Myth: The HOA is sending Alert Protection Services guards to enforce street parking.
Truth: Alert Protective Services is lucky to still have a license to operate given the way their guards attempted to enforce Florida Statute. Only law enforcement officers may do that. Nevertheless, the order has come down to Alert and they will no longer be enforcing the HOA’s illegal street parking ban.
Myth: What if Lee County Sheriff’s Office wants to enforce the street parking ban like some people say they will?
Truth: As long as you are parked in accordance to Lee County’s normal parking rules, you’re fine. There is no policy banning street parking in Lee County, nor is there one in place with the GSCDD. There is literally no entity attempting to enforce street parking in Stoneybrook. Except Warren Davies, but he’s a grumpy, misinformed crackpot.
Myth: But you just said the GSCDD voted to keep the signs up.
Truth: They did. But they did not vote to implement a street parking policy of any kind. Besides, all enforcement would be done by LCSO and be adjudicated by the courts of Lee County. Since the Stoneybrook signage and parking ban notification set-up is invalid in every way, plus the fact they are public roads, no deputy is going to write you a ticket. And if you get some rookie who does, no judge is going to rule against you.
Myth: Everybody I know in Stoneybrook wants street parking!
Truth: Yeah. About that.
Earlier this year a street parking survey was conducted in which 320 of the 778 homes responded. The survey’s options were as follows:
Option 1: No street parking. (82 votes)
Option 2: Street parking is allowed with a permit from the HOA. (147 votes)
Option 3: Street parking is allowed from 6am until midnight with no permit necessary. (91 votes)
The results meant that 74.4% of the community wanted some form of street parking.
The normal thing to do in this circumstance would be for the HOA board to make a motion to vote on the most popular option to honor the wishes of the community. But instead of doing that, if you can believe this, Margaret Fineberg made a motion to adopt the LEAST popular option.
And in order to justify that decision… the board took the 458 homes who did not vote – and this is true – they applied all of the non-votes to Option 1 (No street parking) while evaluating the results.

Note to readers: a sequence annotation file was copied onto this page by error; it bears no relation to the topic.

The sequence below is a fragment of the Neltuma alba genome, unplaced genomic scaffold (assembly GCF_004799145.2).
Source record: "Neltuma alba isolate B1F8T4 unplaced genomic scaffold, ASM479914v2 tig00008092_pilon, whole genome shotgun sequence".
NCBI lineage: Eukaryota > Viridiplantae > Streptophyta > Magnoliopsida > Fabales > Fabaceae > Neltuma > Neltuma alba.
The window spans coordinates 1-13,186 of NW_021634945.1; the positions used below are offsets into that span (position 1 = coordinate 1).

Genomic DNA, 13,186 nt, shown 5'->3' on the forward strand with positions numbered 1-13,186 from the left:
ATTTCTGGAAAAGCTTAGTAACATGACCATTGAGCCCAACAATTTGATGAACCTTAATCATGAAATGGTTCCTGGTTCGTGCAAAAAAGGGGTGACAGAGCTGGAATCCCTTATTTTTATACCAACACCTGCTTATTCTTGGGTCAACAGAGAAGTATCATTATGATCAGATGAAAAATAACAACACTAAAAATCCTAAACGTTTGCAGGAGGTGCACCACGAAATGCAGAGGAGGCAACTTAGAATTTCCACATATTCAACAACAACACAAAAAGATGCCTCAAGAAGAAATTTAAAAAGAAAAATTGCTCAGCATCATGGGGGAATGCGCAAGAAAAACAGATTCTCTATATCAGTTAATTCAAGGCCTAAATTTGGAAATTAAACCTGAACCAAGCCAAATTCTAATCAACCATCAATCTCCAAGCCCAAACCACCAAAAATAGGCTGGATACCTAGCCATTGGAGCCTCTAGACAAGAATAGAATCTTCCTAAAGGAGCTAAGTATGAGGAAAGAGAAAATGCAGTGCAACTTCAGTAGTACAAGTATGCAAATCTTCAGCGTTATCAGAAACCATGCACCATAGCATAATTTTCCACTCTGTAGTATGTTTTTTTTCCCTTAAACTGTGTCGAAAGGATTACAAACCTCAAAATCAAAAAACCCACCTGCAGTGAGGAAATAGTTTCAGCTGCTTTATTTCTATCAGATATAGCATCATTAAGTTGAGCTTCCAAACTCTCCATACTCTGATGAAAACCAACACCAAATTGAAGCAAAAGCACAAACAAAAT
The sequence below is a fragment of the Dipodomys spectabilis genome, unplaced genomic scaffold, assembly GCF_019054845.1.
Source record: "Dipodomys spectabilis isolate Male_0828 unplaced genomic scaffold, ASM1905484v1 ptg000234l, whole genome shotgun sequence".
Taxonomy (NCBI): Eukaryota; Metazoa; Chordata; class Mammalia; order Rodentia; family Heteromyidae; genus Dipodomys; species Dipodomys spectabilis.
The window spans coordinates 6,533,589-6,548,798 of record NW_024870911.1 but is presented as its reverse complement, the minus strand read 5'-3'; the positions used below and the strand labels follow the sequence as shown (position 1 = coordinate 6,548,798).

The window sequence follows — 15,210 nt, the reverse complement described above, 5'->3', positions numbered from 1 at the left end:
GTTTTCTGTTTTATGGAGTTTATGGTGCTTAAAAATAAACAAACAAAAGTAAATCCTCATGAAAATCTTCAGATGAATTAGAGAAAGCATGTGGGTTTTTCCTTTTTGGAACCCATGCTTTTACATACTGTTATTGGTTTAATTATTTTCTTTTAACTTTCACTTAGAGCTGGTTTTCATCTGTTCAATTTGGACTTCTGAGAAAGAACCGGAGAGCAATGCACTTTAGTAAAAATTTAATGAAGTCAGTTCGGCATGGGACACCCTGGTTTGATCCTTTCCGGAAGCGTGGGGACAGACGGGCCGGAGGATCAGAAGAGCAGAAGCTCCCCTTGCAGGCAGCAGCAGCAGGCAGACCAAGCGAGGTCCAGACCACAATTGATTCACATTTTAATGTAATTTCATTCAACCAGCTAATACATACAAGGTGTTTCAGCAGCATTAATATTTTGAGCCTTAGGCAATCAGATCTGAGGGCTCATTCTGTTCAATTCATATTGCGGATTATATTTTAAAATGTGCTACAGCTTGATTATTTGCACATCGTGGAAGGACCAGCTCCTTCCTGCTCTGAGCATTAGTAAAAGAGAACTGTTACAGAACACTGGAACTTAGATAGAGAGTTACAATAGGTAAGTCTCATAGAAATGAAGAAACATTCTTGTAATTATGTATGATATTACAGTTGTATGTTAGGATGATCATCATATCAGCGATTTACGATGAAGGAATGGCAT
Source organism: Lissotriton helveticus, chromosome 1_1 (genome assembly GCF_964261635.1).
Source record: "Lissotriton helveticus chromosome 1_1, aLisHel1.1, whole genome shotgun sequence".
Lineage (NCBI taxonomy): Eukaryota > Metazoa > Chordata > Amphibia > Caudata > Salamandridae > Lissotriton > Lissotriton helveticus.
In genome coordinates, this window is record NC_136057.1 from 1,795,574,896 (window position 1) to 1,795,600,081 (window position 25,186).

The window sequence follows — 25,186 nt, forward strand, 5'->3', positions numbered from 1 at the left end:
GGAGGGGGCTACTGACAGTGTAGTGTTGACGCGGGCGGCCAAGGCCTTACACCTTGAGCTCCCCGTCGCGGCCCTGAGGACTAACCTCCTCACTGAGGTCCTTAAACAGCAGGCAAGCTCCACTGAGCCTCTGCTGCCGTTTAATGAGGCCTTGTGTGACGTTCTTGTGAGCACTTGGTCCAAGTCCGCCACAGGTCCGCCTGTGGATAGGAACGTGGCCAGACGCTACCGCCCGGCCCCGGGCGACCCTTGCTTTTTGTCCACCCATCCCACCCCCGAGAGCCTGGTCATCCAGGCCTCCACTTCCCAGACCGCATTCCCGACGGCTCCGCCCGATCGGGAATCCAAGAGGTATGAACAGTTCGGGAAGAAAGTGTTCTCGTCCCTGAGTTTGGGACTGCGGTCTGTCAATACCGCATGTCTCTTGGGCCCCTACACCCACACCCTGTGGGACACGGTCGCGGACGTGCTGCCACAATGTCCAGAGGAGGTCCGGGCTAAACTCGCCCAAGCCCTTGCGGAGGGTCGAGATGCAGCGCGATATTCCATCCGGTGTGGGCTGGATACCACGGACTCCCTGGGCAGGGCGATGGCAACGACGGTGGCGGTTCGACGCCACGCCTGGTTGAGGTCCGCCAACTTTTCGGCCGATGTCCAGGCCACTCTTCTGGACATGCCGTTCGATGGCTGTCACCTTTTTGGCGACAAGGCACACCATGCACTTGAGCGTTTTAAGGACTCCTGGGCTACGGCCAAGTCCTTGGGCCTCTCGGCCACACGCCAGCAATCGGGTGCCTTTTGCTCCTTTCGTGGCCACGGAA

“A full 69% of the home owners did not request a change in the current parking,” said George Flaherty because, Flaherty.
That rather amazing logic gave Option 1 the overwhelming majority in the survey results.
Despite the rigged survey result, the board deadlocked in a 3-3 tie vote on Fineberg’s motion which meant they would need to address the issue again down the road. But they never did.
Myth: People are saying the Gateway Sun is wrong. That there is still no street parking allowed in Stoneybrook.
Truth: People say all kinds of things. At this time, there has been no valid law brought to light that would ban parking properly on one of Stoneybrook’s public streets. Neither Lee County nor the GSCDD have a policy against street parking to enforce, and now Alert have been directed to stop attempting to enforce the HOA’s illegal street parking ban altogether.
Question: So can I park or not?!?!
Answer: You can park in accordance with the normal Lee County parking ordinances (not in front of fire hydrants, etc) 24 hours per day, 7 days per week. But they will be looking for other infractions to nail you on. So be diligent in not parking with your tire touching the lawn, etc. Anybody who tells you that you cannot park is lying to you or still believes in the 316.2045(1) Fairy.
Question: What if I don’t want to park on the streets?
Answer: Then don’t! I’m not telling you to park on the streets. I don’t care what you do. I just want to make sure you know you’re allowed to regardless of what some would have you believe.
Question: Whose car is that in the pic?